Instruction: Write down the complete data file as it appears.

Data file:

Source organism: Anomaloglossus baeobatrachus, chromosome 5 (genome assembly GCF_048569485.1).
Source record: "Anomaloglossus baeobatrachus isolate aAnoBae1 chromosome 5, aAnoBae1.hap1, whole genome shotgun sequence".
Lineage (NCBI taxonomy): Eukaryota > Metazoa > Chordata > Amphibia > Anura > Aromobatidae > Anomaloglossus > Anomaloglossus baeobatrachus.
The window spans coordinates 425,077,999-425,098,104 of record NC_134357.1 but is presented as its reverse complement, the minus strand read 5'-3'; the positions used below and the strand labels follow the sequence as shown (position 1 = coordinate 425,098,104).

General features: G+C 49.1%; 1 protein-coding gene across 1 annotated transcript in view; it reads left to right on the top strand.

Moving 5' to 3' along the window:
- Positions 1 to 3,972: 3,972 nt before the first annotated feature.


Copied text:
Source organism: Anomaloglossus baeobatrachus, chromosome 5 (genome assembly GCF_048569485.1).
Source record: "Anomaloglossus baeobatrachus isolate aAnoBae1 chromosome 5, aAnoBae1.hap1, whole genome shotgun sequence".
Lineage (NCBI taxonomy): Eukaryota > Metazoa > Chordata > Amphibia > Anura > Aromobatidae > Anomaloglossus > Anomaloglossus baeobatrachus.
The window spans coordinates 425,077,999-425,098,104 of record NC_134357.1 but is presented as its reverse complement, the minus strand read 5'-3'; the positions used below and the strand labels follow the sequence as shown (position 1 = coordinate 425,098,104).

General features: G+C 49.1%; 1 protein-coding gene across 1 annotated transcript in view; it reads left to right on the top strand.

Moving 5' to 3' along the window:
- Positions 1 to 3,972: 3,972 nt before the first annotated feature.